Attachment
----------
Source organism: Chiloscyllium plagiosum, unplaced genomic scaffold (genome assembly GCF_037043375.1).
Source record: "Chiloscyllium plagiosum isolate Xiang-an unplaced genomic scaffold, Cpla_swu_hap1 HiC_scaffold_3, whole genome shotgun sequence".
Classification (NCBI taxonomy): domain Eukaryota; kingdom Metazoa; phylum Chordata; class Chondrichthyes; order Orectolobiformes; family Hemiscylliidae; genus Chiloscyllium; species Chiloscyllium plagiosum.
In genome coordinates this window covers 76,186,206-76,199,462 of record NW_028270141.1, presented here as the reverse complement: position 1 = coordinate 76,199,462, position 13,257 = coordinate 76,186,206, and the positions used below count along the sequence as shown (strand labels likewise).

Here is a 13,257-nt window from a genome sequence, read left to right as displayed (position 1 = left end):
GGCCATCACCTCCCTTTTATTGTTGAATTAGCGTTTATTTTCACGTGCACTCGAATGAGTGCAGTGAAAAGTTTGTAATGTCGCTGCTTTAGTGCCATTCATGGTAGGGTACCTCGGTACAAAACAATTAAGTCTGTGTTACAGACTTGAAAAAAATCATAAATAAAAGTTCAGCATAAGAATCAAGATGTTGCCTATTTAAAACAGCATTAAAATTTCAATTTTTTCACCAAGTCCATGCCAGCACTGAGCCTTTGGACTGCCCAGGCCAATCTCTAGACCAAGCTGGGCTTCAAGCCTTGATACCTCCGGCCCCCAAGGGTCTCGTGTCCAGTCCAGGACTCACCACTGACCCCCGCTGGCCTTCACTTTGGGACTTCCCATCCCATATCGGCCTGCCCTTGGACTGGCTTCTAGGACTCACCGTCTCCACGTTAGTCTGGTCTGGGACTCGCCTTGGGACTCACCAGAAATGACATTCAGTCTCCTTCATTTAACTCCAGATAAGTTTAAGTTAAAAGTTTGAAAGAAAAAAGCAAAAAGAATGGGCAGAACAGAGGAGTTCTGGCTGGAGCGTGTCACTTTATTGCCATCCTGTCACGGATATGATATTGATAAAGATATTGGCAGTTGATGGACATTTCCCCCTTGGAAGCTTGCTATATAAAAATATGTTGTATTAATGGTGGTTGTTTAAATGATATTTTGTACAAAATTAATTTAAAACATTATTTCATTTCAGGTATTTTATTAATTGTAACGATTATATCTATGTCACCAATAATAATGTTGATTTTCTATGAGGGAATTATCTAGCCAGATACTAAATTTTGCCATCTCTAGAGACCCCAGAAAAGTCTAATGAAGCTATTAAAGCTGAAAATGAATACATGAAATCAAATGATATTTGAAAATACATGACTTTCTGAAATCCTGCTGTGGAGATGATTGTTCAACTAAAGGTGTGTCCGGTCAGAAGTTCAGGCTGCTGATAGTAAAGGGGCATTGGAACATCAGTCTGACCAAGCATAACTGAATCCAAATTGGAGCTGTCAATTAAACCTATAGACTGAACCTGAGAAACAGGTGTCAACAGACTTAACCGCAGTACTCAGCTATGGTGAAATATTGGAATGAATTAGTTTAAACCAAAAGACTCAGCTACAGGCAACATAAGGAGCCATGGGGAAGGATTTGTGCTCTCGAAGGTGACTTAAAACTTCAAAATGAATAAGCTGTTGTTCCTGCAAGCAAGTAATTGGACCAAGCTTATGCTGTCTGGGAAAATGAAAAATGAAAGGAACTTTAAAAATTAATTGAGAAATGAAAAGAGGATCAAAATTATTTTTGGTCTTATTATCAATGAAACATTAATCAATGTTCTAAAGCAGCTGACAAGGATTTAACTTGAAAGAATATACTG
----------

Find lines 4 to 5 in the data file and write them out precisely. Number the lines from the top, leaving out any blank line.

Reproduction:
In genome coordinates this window covers 76,186,206-76,199,462 of record NW_028270141.1, presented here as the reverse complement: position 1 = coordinate 76,199,462, position 13,257 = coordinate 76,186,206, and the positions used below count along the sequence as shown (strand labels likewise).

Here is a 13,257-nt window from a genome sequence, read left to right as displayed (position 1 = left end):